Original Contribution  |   July 2017
Effect of Latitude on Vitamin D Levels
Author Notes
  • From the Lake Erie College of Osteopathic Medicine in Erie, Pennsylvania (Dr Leary); the Russell Research Institute at Lutheran General Hospital in Downers Grove, Illinois (Ms Zamfirova and Mr Au); and the University of Minnesota in Minneapolis (Dr McCracken). 
  • Financial Disclosures: None reported. 
  • Support: Funded by the Lake Erie Consortium for Osteopathic Medical Training (LT51511). 
  •  *Address correspondence to Patrick F. Leary, DO, MS, 5401 Peach St, Suite 3400, Erie, PA 16509-2601. E-mail: pleary@lecom.edu
     
Article Information
Medical Education
Original Contribution   |   July 2017
Effect of Latitude on Vitamin D Levels
The Journal of the American Osteopathic Association, July 2017, Vol. 117, 433-439. doi:10.7556/jaoa.2017.089
The Journal of the American Osteopathic Association, July 2017, Vol. 117, 433-439. doi:10.7556/jaoa.2017.089
Abstract

Context: Vitamin D levels have been linked to bone health and to numerous diseases; however, an element that lacks substantial direct data and limits the evidence basis regarding whom to screen for vitamin D deficiency is the effect of latitude on vitamin D levels.

Objectives: To determine whether latitude influences vitamin D levels and to investigate the influence of other factors that may affect vitamin D levels, including sex, race, skin type, and body mass index.

Methods: Osteopathic medical students were recruited from campuses in Bradenton, Florida, and Erie, Pennsylvania. Surveys were administered to obtain demographic information, and blood samples were drawn to measure total vitamin D levels. Two-sample t tests, Fisher exact test, and logistic regression was used to assess differences in total vitamin D levels between the 2 locations.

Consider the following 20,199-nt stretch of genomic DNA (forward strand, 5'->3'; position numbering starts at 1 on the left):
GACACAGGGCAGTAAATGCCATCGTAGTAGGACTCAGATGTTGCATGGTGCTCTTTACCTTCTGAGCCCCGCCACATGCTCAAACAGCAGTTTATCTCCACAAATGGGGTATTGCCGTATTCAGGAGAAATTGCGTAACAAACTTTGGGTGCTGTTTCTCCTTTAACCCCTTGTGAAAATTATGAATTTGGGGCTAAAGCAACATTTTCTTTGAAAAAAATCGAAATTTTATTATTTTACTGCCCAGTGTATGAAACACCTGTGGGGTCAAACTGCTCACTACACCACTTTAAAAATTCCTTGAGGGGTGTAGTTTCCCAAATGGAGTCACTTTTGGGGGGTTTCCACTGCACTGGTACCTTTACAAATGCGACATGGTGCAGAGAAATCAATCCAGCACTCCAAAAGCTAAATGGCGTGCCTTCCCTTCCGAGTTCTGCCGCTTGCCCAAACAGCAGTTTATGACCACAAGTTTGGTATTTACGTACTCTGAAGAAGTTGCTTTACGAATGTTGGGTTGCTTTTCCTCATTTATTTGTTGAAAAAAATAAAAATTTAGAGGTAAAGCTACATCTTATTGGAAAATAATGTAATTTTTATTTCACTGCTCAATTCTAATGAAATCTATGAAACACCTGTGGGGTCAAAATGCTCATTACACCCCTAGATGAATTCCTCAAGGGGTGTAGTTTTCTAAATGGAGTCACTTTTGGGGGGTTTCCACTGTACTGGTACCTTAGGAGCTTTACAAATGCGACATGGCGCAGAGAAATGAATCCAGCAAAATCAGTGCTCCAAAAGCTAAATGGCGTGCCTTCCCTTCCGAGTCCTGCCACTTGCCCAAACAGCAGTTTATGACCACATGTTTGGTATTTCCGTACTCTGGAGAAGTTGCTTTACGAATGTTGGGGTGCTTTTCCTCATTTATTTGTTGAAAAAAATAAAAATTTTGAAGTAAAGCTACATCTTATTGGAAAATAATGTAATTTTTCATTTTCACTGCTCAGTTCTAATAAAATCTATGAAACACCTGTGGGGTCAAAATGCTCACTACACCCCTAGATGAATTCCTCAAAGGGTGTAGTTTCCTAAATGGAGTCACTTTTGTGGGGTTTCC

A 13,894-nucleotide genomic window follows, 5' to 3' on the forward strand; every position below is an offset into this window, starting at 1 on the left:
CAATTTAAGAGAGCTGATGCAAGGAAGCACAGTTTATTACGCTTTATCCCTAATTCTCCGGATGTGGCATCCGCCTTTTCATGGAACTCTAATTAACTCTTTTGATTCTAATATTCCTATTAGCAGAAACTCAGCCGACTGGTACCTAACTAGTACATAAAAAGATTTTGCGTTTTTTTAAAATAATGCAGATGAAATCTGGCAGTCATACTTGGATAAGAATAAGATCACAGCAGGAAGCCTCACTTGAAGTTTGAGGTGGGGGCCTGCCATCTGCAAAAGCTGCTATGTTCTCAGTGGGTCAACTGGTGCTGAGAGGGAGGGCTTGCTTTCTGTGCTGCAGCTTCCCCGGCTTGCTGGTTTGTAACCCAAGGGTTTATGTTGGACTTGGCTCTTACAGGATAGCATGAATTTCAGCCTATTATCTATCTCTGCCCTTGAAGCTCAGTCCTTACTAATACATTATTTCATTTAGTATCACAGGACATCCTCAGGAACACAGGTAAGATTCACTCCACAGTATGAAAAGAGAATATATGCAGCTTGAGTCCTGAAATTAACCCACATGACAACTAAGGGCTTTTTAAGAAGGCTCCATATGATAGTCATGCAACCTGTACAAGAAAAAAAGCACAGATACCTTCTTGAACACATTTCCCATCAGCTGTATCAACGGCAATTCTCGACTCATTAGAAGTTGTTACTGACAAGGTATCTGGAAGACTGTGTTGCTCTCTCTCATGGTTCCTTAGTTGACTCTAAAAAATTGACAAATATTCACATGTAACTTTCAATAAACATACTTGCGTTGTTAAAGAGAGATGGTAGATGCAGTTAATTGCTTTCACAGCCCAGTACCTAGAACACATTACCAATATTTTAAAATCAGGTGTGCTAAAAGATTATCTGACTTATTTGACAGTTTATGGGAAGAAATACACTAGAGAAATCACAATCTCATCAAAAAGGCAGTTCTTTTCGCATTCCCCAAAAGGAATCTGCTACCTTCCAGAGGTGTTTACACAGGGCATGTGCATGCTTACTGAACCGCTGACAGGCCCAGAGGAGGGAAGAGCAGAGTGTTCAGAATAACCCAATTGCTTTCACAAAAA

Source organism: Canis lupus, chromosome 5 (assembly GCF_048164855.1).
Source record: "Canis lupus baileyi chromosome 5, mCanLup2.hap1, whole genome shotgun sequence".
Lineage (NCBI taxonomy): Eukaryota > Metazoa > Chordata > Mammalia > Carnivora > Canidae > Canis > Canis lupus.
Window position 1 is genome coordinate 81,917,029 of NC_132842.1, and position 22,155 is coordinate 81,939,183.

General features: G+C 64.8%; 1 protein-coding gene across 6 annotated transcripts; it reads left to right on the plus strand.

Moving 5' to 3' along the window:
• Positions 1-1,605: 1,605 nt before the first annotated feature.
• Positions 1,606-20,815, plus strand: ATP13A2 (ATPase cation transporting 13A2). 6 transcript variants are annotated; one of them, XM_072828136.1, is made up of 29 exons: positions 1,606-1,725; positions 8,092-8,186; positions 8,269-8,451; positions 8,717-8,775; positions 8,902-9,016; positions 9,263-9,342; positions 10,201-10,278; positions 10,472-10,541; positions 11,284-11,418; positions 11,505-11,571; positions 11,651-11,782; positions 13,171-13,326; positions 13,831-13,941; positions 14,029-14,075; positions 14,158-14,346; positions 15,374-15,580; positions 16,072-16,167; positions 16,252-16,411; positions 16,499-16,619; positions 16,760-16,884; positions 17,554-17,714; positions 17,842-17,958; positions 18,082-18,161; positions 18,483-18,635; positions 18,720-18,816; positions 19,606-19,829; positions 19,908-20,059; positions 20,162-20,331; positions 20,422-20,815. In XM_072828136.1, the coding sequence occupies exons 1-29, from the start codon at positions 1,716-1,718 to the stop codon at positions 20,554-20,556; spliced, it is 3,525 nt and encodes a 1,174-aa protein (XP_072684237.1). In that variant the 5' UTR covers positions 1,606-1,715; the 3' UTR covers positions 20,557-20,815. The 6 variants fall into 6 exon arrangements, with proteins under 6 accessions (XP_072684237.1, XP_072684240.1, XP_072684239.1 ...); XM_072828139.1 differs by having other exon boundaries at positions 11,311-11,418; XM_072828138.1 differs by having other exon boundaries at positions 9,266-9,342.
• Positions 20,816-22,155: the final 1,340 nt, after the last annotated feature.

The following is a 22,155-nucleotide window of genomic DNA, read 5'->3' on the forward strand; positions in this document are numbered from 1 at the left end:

Results: A total of 359 medical students (aged 22-57 years) were included in the study, 194 at the Bradenton campus and 214 at the Erie campus. The mean (SD) vitamin D level was 34.5 (11.8) ng/mL among participants in Bradenton and 28.1 (12.4) ng/mL among participants in Erie. Logistic regression models revealed an adjusted OR of 3.3 (95% CI, 1.73-6.4) for deficient total vitamin D among Erie students. Non-white race, male sex, and high body mass index were also statistically significant risk factors for vitamin D deficiency in regression models (P<.05).

Conclusion: Latitude was found to be a statistically significant risk factor for vitamin D deficiency. Additionally, the findings suggest that persons with darker skin tone and, to a lesser degree, men and persons who are overweight or obese are also at increased risk for vitamin D deficiency. Physicians should be cognizant of these risk factors when deciding whom to screen.

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